That helps a little, but I think the choice between the events depends a lot on the DOM you are working with. So maybe test with both and see which one gives you the most relevant amount of events. No reason to slam the browser because you are not using the optimal event.

Element.getBoundingClientRect()

Here is a method I would have like to have known about in the past. I've found myself working with position and size a lot and never really knowing which properties to use. getBoundingClientRect() gives you a DOMRect object that has height, width, top, and left. There are a couple of other properties, but be careful because not all of them are available in all browsers.


JavaScript30 - Day 21

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Day 21 of #javascript30 is making a compass and speedometer for the phone.

Using the iOS simulator on the mac for development I made a compass and speedometer.

Launching iOS Simulator

The simulator is built into Xcode which I never use. I do like the simulator for testing though, so I thought I'd post a tip on how to launch it without seeing Xcode:

  • One last time — launch Xcode and use the menu item Xcode -> Open Developer Tool -> Simulator Open iOS simulator from Xcode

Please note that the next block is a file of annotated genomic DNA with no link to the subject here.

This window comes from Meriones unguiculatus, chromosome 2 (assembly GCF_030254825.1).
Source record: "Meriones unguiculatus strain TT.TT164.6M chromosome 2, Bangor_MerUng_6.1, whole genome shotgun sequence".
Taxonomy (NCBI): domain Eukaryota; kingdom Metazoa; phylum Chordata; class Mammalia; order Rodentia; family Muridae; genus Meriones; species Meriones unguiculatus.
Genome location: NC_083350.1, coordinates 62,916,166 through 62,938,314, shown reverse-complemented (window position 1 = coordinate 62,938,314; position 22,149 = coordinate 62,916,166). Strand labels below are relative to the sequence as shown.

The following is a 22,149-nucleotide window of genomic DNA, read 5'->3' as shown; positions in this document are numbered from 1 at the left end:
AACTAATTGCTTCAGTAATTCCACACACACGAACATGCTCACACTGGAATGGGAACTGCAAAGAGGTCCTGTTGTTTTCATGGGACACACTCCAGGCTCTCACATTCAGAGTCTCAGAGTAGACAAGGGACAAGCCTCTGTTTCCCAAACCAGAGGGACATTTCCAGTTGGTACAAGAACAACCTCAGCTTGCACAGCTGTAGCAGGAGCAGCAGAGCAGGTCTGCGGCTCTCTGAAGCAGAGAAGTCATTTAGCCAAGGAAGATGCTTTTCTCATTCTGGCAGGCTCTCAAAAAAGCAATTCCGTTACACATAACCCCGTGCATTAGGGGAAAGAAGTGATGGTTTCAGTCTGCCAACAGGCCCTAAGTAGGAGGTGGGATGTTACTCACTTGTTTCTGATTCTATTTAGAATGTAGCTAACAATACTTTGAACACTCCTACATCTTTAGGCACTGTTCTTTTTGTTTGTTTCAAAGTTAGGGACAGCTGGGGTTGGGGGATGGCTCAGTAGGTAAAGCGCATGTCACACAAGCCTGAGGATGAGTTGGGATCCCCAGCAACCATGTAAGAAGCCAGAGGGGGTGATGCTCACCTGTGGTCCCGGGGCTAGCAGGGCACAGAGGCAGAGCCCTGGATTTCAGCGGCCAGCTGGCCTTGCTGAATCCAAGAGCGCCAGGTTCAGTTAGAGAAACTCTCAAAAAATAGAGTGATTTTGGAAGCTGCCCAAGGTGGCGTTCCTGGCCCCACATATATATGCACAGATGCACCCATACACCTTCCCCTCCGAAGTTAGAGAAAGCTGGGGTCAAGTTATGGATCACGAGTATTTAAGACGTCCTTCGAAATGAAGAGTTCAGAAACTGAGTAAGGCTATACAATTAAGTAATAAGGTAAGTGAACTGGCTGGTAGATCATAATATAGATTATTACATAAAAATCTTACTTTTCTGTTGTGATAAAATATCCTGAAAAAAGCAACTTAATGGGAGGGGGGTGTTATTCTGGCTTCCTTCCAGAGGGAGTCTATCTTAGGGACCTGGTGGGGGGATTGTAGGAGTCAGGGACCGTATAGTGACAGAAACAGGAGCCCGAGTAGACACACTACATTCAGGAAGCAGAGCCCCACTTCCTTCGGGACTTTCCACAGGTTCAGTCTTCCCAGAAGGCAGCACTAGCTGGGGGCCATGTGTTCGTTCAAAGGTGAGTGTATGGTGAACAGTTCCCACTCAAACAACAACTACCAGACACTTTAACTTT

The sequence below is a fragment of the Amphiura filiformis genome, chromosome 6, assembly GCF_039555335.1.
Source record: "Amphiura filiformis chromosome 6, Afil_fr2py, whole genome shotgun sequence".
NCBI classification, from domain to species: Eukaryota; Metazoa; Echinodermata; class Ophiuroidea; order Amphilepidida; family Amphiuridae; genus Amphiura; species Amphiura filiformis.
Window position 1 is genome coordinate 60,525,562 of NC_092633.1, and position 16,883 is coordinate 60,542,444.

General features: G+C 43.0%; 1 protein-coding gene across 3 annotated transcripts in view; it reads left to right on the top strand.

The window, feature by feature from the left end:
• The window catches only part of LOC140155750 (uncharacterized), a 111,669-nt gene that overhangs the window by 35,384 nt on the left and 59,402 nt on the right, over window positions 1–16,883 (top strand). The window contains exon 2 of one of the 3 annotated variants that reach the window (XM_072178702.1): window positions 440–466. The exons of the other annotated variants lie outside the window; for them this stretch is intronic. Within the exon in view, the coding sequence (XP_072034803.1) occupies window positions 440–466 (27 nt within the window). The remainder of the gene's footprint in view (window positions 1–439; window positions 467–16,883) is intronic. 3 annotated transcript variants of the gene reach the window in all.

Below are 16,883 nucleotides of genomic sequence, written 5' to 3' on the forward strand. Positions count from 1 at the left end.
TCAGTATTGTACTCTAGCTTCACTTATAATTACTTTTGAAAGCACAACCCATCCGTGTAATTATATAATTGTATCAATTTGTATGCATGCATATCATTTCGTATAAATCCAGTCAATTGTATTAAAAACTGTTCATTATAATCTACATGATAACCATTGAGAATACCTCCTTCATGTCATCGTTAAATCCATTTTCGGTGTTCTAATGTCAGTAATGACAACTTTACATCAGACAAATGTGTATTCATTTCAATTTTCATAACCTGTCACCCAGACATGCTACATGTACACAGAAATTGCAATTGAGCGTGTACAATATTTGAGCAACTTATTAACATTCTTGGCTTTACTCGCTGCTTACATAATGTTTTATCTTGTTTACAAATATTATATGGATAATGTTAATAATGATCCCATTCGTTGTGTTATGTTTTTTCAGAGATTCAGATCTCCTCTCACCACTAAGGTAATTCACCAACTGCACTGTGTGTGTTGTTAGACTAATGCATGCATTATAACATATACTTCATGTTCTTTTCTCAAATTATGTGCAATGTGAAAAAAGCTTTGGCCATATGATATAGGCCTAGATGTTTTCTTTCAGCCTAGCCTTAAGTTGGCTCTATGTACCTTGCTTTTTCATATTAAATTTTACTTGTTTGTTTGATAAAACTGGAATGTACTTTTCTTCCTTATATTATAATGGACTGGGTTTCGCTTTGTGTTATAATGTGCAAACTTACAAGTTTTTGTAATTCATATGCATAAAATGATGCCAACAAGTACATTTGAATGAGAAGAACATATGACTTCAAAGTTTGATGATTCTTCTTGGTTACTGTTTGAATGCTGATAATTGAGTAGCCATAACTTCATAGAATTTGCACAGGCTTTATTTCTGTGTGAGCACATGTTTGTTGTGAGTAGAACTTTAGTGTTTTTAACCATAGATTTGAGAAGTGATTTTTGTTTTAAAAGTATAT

• Drag the icon from the "open apps" area to the dock somewhere. iOS simulator attach to Dock

Next time you need the simulator, you can just launch it from the Dock instead of opening Xcode to open it.

Geolocation in the browser

There is a Navigator.geolocation property that has a watchPosition() method. The first parameter is a success callback and the (optional) second parameter is an error callback. There is a third one for options.

Putting it all together is as easy as this:

const arrow = document.querySelector('.arrow');
const speed = document.querySelector('.speed-value');

navigator.geolocation.watchPosition((data) => {
  arrow.style.transform =`rotate(${data.coords.heading}deg)`;
  speed.textContent = data.coords.speed;
}, (err) => {
  alert('Allow location or no worky');
});

where arrow is a round object that can be rotated and speed is just text. It will update when you move around. If you are not moving around while developing you are a lot like me, so in Simulator — go to Debug -> Location and choose "City Bicycle Ride" for instance to simulate a you moving around. You can open Safari and use the Web Inspector to inspect the simulated iOS by choosing Develop -> Simulator from Safari's menu.